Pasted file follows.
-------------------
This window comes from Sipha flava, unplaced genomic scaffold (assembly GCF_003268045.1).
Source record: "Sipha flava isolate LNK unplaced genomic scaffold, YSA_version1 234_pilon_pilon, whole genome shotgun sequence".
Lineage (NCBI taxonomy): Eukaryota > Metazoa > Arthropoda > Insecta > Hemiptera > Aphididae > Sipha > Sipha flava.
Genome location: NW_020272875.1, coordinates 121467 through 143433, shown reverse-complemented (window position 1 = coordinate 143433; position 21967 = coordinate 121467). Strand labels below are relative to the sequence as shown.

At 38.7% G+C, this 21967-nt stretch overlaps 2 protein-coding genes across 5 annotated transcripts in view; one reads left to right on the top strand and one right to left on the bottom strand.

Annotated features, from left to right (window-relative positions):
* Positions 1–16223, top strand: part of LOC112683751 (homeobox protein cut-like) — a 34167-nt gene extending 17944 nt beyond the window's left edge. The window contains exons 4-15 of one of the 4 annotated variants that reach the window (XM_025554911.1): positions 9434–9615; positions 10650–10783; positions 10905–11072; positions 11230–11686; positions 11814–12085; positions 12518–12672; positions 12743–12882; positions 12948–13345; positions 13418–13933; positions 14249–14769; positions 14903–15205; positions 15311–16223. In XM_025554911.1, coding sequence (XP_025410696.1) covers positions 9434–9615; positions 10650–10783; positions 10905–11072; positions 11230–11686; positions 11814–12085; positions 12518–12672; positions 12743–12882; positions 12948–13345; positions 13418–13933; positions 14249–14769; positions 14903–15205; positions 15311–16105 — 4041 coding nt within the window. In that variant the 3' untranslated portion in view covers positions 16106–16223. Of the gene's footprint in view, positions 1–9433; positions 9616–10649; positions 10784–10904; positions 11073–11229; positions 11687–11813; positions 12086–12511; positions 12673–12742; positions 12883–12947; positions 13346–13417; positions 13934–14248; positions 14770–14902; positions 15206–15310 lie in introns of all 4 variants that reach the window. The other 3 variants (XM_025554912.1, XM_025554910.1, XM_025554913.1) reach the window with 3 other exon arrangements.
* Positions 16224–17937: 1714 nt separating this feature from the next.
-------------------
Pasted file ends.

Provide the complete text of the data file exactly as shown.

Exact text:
This window comes from Sipha flava, unplaced genomic scaffold (assembly GCF_003268045.1).
Source record: "Sipha flava isolate LNK unplaced genomic scaffold, YSA_version1 234_pilon_pilon, whole genome shotgun sequence".
Lineage (NCBI taxonomy): Eukaryota > Metazoa > Arthropoda > Insecta > Hemiptera > Aphididae > Sipha > Sipha flava.
Genome location: NW_020272875.1, coordinates 121467 through 143433, shown reverse-complemented (window position 1 = coordinate 143433; position 21967 = coordinate 121467). Strand labels below are relative to the sequence as shown.

At 38.7% G+C, this 21967-nt stretch overlaps 2 protein-coding genes across 5 annotated transcripts in view; one reads left to right on the top strand and one right to left on the bottom strand.

Annotated features, from left to right (window-relative positions):
* Positions 1–16223, top strand: part of LOC112683751 (homeobox protein cut-like) — a 34167-nt gene extending 17944 nt beyond the window's left edge. The window contains exons 4-15 of one of the 4 annotated variants that reach the window (XM_025554911.1): positions 9434–9615; positions 10650–10783; positions 10905–11072; positions 11230–11686; positions 11814–12085; positions 12518–12672; positions 12743–12882; positions 12948–13345; positions 13418–13933; positions 14249–14769; positions 14903–15205; positions 15311–16223. In XM_025554911.1, coding sequence (XP_025410696.1) covers positions 9434–9615; positions 10650–10783; positions 10905–11072; positions 11230–11686; positions 11814–12085; positions 12518–12672; positions 12743–12882; positions 12948–13345; positions 13418–13933; positions 14249–14769; positions 14903–15205; positions 15311–16105 — 4041 coding nt within the window. In that variant the 3' untranslated portion in view covers positions 16106–16223. Of the gene's footprint in view, positions 1–9433; positions 9616–10649; positions 10784–10904; positions 11073–11229; positions 11687–11813; positions 12086–12511; positions 12673–12742; positions 12883–12947; positions 13346–13417; positions 13934–14248; positions 14770–14902; positions 15206–15310 lie in introns of all 4 variants that reach the window. The other 3 variants (XM_025554912.1, XM_025554910.1, XM_025554913.1) reach the window with 3 other exon arrangements.
* Positions 16224–17937: 1714 nt separating this feature from the next.